शनिवार, १७ जून, २०१७

Farm loan waiver, why? Another crisis for Maharashtra?

Everywhere, everyone is debating and explaining his/her opinion on Maharashtra farm loan waiver. I am just trying to explain it with some data and evidence. Before discussing the FUTURE OF MAHARASHTRA ECONOMY, I would like to explain an importance of credit in agriculture sector.

Attempts to strengthen Indian agriculture must address not only farm production (farmers) but also processing, marketing, trade, and distribution. We must link farmers to markets. In this endeavor, marketing and rural credit systems are extremely important. (Acharya, S. S. (2006). Agricultural marketing and rural credit for strengthening Indian agriculture.).
The agriculture sector of Pakistan still suffers from low productivity, expensive financial support to the farmers, inefficient market structure and improper research. Thus to develop farming sector and to increase the farming efficiency it was recommended to enhance the accessibility of small and marginal farmer to formal agricultural credit. Loan for the livestock should be enhanced and this would definitely enhance farmer’s income and ultimately would reduce poverty (Ayaz, S., Anwar, S., Sial, M. H., & Hussain, Z. (2011). Role of agricultural credit on production efficiency of farming sector in Pakistan-a data envelopment analysis. Pak. j. life soc. Sci, 9(1), 38-44.)
Adequate availability of credit on time is an important requirement for the rural people, particularly under conditions of scarcity of resources and uncertainty. Convenient and safes-saving facilities are perhaps even more important to smooth out the peaks and troughs in incomes and expenditures in the rural arena. Lack of savings facilities also force families to rely on inefficient, inconvenient and costly alternatives. Agricultural credit can be a solution for this perspective. (Islam, A., Islam, D. R., Siddiqui, M. H., & Karim, L. (2014).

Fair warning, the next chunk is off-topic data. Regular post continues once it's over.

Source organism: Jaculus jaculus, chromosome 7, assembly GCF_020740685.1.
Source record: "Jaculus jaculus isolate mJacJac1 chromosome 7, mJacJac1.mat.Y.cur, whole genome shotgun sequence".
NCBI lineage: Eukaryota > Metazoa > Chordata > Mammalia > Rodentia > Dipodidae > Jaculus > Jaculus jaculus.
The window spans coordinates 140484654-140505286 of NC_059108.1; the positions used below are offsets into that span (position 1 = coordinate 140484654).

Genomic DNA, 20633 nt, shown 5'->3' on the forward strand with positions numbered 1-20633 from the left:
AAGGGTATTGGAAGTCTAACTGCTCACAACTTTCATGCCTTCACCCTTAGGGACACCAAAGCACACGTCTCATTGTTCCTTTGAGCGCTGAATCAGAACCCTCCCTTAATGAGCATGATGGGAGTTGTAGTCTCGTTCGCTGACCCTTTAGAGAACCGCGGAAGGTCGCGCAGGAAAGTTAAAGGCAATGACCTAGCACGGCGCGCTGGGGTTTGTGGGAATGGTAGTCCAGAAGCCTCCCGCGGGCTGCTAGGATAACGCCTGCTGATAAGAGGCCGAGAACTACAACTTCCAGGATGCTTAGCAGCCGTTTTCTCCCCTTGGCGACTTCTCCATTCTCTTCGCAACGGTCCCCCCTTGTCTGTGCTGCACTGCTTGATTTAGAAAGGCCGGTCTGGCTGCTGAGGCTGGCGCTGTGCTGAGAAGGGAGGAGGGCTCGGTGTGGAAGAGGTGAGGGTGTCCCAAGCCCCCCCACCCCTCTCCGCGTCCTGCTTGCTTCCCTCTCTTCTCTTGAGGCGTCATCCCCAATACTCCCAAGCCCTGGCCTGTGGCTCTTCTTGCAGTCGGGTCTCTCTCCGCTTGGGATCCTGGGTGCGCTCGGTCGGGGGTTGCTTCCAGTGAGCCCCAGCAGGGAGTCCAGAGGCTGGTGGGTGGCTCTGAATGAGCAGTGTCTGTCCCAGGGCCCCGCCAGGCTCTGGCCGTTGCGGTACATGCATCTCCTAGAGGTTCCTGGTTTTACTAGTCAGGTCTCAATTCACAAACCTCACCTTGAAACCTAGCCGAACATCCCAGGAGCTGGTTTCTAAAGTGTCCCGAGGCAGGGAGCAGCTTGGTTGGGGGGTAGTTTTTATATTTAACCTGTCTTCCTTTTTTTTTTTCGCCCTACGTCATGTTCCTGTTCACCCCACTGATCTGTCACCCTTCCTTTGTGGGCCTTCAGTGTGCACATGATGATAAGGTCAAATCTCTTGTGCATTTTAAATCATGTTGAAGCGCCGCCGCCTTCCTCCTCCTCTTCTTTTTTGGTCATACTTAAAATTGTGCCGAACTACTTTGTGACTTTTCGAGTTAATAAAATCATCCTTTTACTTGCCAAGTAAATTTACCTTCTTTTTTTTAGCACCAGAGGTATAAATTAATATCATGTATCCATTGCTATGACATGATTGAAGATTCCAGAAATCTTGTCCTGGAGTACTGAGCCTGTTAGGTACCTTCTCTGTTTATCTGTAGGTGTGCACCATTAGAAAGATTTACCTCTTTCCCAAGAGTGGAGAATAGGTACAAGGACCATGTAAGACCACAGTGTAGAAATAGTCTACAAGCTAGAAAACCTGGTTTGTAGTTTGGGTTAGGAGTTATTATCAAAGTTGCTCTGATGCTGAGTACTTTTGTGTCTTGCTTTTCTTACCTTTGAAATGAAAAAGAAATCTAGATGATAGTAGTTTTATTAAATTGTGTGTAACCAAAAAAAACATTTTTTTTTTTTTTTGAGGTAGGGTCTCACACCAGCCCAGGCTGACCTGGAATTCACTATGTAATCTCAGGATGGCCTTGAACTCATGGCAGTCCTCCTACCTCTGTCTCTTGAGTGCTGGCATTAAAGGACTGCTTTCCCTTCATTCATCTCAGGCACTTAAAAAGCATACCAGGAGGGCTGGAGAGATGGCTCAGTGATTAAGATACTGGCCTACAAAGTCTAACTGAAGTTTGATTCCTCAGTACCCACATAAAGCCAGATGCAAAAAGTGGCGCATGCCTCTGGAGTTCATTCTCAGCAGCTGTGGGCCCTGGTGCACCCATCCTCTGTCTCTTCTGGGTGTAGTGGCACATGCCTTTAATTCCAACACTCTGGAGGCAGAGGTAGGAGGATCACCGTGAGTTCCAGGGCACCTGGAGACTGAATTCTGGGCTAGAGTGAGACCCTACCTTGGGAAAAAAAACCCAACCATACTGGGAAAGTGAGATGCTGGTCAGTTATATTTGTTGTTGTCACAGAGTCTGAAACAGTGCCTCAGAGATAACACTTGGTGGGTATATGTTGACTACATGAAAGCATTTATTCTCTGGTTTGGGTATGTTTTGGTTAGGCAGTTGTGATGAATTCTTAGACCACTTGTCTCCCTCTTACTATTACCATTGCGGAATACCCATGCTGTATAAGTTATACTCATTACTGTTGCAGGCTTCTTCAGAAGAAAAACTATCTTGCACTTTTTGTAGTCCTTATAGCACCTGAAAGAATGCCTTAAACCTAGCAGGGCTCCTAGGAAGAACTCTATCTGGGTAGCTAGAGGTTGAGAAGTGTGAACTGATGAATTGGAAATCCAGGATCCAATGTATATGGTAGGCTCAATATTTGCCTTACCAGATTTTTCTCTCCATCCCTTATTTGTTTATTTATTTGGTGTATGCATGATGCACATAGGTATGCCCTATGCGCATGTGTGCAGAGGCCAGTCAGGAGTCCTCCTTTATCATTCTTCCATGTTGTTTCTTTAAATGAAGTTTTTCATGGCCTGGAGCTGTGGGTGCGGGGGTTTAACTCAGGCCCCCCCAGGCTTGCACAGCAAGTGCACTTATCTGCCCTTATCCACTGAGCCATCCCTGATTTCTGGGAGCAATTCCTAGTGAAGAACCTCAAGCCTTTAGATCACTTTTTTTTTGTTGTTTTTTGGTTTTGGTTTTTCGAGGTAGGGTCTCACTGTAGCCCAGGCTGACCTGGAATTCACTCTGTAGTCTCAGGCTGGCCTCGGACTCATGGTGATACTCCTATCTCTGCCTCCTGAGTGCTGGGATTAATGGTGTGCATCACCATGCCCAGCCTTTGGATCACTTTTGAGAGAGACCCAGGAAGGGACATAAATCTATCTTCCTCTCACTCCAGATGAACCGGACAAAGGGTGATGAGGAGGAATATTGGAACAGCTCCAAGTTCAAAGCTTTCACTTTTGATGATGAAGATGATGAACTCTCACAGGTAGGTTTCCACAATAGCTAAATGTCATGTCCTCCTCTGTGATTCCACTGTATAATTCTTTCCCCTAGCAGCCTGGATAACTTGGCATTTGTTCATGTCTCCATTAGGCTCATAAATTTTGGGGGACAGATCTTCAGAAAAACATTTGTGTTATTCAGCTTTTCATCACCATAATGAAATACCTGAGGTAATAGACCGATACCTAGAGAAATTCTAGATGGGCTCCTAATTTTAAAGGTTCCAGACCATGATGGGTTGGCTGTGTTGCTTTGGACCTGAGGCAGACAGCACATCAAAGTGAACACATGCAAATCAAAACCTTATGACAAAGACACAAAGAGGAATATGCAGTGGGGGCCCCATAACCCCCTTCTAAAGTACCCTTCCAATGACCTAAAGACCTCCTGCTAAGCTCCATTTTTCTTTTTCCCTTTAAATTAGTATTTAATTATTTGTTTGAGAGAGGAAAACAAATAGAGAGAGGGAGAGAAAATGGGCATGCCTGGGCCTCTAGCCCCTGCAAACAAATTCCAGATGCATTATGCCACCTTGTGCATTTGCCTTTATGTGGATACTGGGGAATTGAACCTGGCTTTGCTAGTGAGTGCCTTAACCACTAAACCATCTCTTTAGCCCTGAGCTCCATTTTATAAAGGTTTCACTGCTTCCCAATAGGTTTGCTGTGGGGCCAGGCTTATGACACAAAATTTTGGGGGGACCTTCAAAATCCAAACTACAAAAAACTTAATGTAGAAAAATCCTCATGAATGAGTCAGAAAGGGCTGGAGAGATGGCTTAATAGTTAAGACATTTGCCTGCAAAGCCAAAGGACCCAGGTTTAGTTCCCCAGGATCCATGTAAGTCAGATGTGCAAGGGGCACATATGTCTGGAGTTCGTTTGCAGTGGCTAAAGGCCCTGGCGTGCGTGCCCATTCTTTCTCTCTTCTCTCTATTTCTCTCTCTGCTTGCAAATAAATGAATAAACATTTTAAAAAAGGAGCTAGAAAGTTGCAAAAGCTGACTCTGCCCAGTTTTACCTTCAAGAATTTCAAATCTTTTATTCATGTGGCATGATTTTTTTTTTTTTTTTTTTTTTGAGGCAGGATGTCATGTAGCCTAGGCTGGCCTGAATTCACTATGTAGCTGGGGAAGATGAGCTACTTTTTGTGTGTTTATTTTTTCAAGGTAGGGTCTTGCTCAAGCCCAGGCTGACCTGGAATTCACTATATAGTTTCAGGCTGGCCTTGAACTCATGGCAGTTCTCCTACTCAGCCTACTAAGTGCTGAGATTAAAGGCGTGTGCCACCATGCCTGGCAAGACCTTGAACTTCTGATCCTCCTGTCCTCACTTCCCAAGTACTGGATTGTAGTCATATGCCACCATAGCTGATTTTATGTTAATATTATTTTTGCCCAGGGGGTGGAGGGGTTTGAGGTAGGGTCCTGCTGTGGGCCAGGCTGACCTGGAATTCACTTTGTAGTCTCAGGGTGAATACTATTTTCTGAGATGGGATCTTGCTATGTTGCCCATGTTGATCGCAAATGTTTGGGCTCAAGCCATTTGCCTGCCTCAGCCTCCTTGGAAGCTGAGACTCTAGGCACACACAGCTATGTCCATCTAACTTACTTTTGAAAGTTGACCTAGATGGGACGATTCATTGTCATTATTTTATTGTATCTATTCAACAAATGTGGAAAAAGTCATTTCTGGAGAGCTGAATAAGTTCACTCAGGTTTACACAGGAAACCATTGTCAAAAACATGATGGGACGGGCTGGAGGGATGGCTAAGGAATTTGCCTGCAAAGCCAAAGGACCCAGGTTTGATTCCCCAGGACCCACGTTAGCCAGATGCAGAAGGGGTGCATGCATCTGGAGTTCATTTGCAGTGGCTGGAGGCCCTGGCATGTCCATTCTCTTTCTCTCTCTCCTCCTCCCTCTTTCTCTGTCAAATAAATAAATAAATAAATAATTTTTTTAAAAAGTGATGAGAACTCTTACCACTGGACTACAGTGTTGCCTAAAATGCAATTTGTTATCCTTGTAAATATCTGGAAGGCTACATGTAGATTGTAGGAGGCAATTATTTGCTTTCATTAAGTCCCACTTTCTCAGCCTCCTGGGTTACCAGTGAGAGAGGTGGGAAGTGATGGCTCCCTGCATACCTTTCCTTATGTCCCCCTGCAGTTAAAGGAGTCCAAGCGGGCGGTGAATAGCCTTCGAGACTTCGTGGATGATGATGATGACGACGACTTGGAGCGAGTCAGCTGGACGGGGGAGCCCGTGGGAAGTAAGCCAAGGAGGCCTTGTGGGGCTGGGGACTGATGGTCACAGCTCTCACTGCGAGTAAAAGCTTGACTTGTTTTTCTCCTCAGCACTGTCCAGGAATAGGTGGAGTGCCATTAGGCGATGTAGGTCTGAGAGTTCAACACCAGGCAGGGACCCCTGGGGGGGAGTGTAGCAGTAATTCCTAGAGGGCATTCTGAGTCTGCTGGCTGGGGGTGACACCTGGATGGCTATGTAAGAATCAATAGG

Importance of agricultural credit for rural development of Bangladesh: A descriptive approach. International Journal of Economics, Finance and Management Sciences, 2(1), 68-83.)

How agricultural credit should be provided? The famous agricultural economist Louis Tardy (1938) has laid the following criteria for good system of agricultural credit.
1. Credit should be granted for a sufficiently long period commensuarate with the length of operation, which it is designed to facilitate.
2. It should be granted at a reasonable rate of interest.
3. It should be adequately secured to avoid any abuse of credit facilities, but the security need not necessarily be material.
4. The security should, if necessary, be in the form of a personal credit secured mainly by the borrowers’ socio-moral standing and farming ability.
5. It should be related to the average yield and capacity for repayment of the farms, particularly during period of economic depression.
6. It should be placed in the hands of institutions the directors, which have received special training and had actual banking experience (http://shodhganga.inflibnet.ac.in/bitstream/10603/96016/12/12_chapter%203.pdf)
But if you observe our credit system in rural area, either people are engaged in informal sector where no one cares about these rules or formal sector is not interested to imply these rules. So it is not just about farm loan. It is about our credit system who forces our farmers into life time debt.
One might say that there are so many people who are not farmer but still getting benefit of agriculture scheme. Again it is not a problem of agriculture schemes. This problem is related to the system in which everything is implemented.
Again one might say that this announcement of government will throw our state in financial un-stability. Or government might increase tax rate to pay that amount.. Yes it might happen but there are so many other ways to finance given amount.

First of all I would like to discuss the finance condition of Maharashtra. 

First two diagrams show that the fiscal deficit and debt of Maharashtra state are very large. This might prove above point that it’s not good for our state. But if we see another two diagrams then you will realize that Maharashtra is in good shape. 

Debt as % of GSDP and fiscal deficit as % of GSDP both are not too bad. So we can afford this announcement. But this credit is very important as far as agricultural growth is concerned. If we have good monsoon this year, new credit will definitely help this sector (more than the given cost).. But this is not a permanent solution. We have to take some steps towards market reform. Market failure is not because of production or input it just because of unnecessary regulations which are imposed on farmers which are continuously reducing the realization of price for farmer.